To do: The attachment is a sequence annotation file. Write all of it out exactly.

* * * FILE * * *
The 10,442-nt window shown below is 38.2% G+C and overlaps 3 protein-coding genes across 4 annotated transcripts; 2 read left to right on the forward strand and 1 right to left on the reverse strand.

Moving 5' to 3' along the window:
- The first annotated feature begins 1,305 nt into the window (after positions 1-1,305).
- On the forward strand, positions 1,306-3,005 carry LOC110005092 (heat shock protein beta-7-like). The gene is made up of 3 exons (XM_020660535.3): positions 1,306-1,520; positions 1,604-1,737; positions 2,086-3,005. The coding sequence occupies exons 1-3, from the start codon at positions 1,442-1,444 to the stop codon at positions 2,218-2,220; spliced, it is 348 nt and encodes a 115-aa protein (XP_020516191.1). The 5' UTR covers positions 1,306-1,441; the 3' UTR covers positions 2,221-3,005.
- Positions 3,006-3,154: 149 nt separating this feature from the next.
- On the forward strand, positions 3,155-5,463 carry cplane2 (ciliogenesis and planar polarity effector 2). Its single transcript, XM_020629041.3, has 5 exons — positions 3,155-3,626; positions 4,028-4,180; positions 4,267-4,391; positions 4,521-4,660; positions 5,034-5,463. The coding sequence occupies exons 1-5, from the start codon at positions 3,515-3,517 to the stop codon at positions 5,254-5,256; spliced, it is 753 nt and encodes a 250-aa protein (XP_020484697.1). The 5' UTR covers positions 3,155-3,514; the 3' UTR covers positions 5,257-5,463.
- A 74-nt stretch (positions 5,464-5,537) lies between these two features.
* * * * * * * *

The 10,442-nt window shown below is 38.2% G+C and overlaps 3 protein-coding genes across 4 annotated transcripts; 2 read left to right on the forward strand and 1 right to left on the reverse strand.

Moving 5' to 3' along the window:
- The first annotated feature begins 1,305 nt into the window (after positions 1-1,305).
- On the forward strand, positions 1,306-3,005 carry LOC110005092 (heat shock protein beta-7-like). The gene is made up of 3 exons (XM_020660535.3): positions 1,306-1,520; positions 1,604-1,737; positions 2,086-3,005. The coding sequence occupies exons 1-3, from the start codon at positions 1,442-1,444 to the stop codon at positions 2,218-2,220; spliced, it is 348 nt and encodes a 115-aa protein (XP_020516191.1). The 5' UTR covers positions 1,306-1,441; the 3' UTR covers positions 2,221-3,005.
- Positions 3,006-3,154: 149 nt separating this feature from the next.
- On the forward strand, positions 3,155-5,463 carry cplane2 (ciliogenesis and planar polarity effector 2). Its single transcript, XM_020629041.3, has 5 exons — positions 3,155-3,626; positions 4,028-4,180; positions 4,267-4,391; positions 4,521-4,660; positions 5,034-5,463. The coding sequence occupies exons 1-5, from the start codon at positions 3,515-3,517 to the stop codon at positions 5,254-5,256; spliced, it is 753 nt and encodes a 250-aa protein (XP_020484697.1). The 5' UTR covers positions 3,155-3,514; the 3' UTR covers positions 5,257-5,463.
- A 74-nt stretch (positions 5,464-5,537) lies between these two features.